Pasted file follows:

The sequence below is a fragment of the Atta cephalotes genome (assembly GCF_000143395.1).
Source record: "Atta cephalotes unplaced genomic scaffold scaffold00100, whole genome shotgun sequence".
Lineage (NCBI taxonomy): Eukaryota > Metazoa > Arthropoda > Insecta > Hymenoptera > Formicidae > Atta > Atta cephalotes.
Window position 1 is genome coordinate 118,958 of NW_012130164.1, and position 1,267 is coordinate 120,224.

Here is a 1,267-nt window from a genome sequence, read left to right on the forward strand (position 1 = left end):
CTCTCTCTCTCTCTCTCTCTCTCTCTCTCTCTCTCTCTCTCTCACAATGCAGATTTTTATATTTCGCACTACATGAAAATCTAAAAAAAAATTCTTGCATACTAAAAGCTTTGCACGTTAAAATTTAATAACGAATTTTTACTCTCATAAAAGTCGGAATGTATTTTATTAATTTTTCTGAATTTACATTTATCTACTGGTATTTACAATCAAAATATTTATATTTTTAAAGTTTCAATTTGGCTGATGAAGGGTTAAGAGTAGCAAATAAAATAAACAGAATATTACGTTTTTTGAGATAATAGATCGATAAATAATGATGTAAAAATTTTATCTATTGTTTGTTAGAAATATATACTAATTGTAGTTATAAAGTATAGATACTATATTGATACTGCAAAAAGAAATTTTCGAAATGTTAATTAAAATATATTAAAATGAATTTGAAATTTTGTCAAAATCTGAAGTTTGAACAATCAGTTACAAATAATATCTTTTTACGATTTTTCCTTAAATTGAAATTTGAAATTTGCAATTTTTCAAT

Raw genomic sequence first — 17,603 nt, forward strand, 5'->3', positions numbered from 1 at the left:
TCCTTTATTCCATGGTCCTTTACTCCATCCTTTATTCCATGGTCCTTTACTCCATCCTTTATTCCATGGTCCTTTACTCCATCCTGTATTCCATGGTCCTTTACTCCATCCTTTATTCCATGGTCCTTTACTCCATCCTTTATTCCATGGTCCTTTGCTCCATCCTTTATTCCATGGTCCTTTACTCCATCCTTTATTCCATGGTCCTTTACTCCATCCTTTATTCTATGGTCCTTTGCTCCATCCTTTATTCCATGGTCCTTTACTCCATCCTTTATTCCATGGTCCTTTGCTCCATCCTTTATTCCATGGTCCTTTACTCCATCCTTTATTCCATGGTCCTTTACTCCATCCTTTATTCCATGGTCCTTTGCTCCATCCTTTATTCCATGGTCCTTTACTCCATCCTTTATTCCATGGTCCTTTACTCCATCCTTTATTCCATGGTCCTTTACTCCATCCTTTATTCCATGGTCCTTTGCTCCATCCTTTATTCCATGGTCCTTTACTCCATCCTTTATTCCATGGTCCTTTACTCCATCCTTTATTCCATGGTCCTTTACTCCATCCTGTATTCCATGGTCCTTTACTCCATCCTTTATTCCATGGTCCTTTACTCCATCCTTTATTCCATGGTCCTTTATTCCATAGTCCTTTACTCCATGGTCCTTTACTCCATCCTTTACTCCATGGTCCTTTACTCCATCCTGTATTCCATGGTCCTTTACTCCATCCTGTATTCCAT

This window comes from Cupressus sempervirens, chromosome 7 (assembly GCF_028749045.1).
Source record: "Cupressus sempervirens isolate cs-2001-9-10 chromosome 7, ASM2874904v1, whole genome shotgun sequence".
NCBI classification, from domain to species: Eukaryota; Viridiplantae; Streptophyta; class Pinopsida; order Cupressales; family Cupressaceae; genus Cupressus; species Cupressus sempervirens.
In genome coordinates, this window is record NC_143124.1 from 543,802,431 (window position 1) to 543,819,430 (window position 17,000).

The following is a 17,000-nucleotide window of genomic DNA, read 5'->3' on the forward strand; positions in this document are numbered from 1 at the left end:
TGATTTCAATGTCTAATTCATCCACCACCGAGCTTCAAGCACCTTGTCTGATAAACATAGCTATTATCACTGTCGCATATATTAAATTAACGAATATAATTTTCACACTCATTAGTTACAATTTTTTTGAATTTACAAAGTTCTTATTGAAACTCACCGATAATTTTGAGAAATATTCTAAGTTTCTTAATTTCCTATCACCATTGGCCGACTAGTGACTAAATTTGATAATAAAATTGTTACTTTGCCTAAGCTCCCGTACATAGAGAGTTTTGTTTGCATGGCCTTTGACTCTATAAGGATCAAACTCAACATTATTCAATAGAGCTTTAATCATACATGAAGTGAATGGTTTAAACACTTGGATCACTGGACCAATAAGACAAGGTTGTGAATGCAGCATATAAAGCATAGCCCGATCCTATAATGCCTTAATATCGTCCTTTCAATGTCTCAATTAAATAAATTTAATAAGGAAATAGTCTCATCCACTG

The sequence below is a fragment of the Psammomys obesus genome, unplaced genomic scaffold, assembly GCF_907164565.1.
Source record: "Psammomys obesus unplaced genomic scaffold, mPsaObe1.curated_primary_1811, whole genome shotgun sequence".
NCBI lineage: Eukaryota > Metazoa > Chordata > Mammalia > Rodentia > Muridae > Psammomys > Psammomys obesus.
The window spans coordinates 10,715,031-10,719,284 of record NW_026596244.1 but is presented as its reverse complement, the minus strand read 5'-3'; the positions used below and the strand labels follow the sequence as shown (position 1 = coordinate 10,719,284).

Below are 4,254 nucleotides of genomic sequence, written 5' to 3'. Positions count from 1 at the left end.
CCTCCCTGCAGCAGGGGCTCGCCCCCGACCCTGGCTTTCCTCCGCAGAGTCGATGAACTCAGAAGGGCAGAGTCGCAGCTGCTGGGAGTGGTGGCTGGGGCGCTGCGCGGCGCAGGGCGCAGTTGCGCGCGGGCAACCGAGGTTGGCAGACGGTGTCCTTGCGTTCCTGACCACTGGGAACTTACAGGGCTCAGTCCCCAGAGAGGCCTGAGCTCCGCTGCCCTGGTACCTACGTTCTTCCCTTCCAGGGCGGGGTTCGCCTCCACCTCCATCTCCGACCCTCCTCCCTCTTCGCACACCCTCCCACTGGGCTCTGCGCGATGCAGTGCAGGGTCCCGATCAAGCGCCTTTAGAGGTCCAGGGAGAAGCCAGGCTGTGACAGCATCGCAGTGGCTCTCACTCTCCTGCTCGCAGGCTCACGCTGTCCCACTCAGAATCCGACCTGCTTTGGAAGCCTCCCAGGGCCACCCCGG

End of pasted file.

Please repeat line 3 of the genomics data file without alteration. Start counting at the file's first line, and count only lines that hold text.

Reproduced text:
Lineage (NCBI taxonomy): Eukaryota > Metazoa > Arthropoda > Insecta > Hymenoptera > Formicidae > Atta > Atta cephalotes.